3. Fund research into the project and inform a wide audience about the effects of this approach (or lack thereof).

Staff members from 25 organizations that provided a variety of out-of-school-time programs for Chicago young people participated in the initiative.2 Their budgets ranged from $800,000 to $36 million, although most had budgets of $3 million to $8 million at the initiative’s beginning. All fell short on some or many aspects of financial management. The 25 organizations were divided into two groups based on the Wallace Foundation’s assessment of the level of intervention they could undertake. From 2009 to 2013, Fiscal Management Associates (FMA), a consulting firm that works with nonprofit organizations and foundations to strengthen financial practices, provided all of the organizations with access to peer networking opportunities, and provided each of the two groups with one of two models of consulting and training. The two models varied in the amount and type of professional development assistance offered to the organizations involved. This report refers to the more intensive intervention as the “customized learning plus group learning” model (or “customized learning,” for short), and refers to the other intervention as the “group learning” model. See Table ES.1 for a brief description of the models. Many of the activities involved the participating organizations’ senior leaders, particularly the chief executive officers and chief financial officers (CEOs and CFOs), although other fiscal and program staff members participated when appropriate. Importantly, the professional development support provided mostly occurred during the first two years of the initiative. In addition to paying for that support the Wallace Foundation provided grants to the organizations to enable them to undertake the work, and the amount and timing of those grants also differed between the two groups of organizations. 

FMA made a number of assumptions about what financially stable organizations require: First, organizations need to understand their financial positions on an ongoing basis, as efficiently as possible. Good financial software makes that possible. Second, having well specified internal financial procedures ensures that all parties know what they need to do and when, with minimal redundancy. Third, in order to develop accurate, realistic budgets, an organization must calculate not only the costs directly linked to the delivery of program services (such as equipment and program staff salaries) but also the overhead costs of running the organization itself. Lastly, to make appropriate financial decisions, organizational leaders need information not only from financial staff members but also from program managers and others. Program managers are likely to know how and when to spend resources to maximize a program’s effect, and if cuts need to be made, they are likely to know which will be the least damaging.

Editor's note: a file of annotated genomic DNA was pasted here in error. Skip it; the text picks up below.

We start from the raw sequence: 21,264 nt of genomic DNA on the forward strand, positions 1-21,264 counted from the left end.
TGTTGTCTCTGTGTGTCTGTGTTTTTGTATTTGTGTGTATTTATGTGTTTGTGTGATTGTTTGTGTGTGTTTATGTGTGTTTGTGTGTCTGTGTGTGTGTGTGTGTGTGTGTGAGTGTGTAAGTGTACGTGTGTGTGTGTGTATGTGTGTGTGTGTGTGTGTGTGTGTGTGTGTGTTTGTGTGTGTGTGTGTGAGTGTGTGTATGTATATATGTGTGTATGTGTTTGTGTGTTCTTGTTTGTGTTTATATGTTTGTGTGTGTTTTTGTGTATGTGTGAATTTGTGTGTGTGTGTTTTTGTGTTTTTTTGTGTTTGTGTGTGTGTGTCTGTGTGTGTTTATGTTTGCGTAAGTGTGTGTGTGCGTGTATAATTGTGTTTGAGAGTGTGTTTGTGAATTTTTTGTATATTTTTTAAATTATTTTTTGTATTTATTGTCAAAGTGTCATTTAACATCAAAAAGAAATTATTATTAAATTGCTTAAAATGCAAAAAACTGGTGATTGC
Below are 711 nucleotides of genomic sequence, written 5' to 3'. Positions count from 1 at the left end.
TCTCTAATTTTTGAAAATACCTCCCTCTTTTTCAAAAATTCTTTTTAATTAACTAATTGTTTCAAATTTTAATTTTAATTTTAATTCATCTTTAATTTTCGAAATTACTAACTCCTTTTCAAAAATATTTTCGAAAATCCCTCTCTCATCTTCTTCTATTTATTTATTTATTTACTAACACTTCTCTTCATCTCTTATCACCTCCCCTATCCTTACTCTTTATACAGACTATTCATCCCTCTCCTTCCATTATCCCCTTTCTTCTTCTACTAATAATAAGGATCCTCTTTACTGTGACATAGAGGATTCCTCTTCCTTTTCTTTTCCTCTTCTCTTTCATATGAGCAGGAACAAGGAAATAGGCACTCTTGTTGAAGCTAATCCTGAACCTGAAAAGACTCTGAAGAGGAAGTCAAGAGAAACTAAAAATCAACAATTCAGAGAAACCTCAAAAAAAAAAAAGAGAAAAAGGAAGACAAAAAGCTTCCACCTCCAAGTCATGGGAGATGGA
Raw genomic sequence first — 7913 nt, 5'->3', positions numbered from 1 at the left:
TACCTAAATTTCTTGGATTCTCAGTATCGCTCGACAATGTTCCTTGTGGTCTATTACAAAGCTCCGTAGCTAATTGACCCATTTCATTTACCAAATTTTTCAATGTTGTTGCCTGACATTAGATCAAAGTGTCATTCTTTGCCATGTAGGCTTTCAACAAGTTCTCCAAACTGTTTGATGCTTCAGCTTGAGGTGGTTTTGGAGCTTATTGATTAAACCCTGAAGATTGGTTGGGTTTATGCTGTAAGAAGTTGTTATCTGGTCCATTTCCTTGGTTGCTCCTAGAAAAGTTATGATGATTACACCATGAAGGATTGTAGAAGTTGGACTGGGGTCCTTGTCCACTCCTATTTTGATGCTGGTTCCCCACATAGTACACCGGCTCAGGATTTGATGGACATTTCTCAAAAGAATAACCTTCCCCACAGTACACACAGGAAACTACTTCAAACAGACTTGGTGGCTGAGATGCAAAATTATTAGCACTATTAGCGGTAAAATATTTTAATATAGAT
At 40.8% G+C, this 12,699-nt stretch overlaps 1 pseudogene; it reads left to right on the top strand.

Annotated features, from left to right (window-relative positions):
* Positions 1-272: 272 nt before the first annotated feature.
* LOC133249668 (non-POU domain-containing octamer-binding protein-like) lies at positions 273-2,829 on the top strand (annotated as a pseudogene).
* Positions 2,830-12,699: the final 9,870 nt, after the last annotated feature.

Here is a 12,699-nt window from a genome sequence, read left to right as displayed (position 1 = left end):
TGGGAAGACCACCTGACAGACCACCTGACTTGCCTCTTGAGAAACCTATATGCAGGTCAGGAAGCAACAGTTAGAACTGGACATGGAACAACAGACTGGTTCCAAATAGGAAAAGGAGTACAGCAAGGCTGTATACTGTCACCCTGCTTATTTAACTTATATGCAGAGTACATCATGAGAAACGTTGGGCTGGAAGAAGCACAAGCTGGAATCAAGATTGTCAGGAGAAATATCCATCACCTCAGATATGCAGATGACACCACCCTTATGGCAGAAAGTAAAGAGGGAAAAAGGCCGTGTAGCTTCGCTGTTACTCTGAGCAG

FMA designed its group learning sessions around these assumptions, providing guidance on how organizations could make their financial procedures more rigorous and systematic, 
ensure adequate controls on spending, involve staff members from programs in budgeting, acquire needed financial software, and create realistic budgets. The major difference between the models was the degree of customization. FMA consultants worked with the staff members from customized learning organizations, helping them design policies and procedures specific to their organizations. In some cases, they prepared customized manuals for the organizations’ use. They also assisted organizations in assessing their staffing configurations, and they made specific recommendations about hiring. In contrast, the group learning model organizations received general advice and options in group learning sessions that they could then take back to their organizations. While the staff members from group learning organizations could discuss the advantages and disadvantages of various options with the FMA consultant during a one-hour phone call that followed each group learning session, and while the FMA staff could help them figure out how to address specific problems, the organizations had to make many more decisions on their own. 

Component Customized Learning Group Learning Financial needs assessment Individual, on-site financial Assisted self-assessment audit Work plan Developed in partnership with consultants Self-developed Individual coaching In-depth 8 one-hour consultations Primary staff focus of intervention CEOs CFOs Frequency of peer learning sessions Quarterly Quarterly Initial grant to organizations ($) 115,000 40,000 Follow-up grant to organizations ($) 0 25,000 Grant for cash reserves ($) 125,000 0 Median number of hours of professional development provided by FMA 704 183 Strengthening Financial Management Table ES.1 

For the second prong of the initiative (the one focused on reforming funding practices), a Chicago-based organization, the Donors Forum, was selected to work with funders, state and city policymakers and officials, and organizations serving young people. Its aim was to identify barriers to effective financial management and set priorities among them, develop principles to guide decisions, develop and implement practical solutions to improve the way funders manage contracts, and build momentum for wider reforms in Illinois.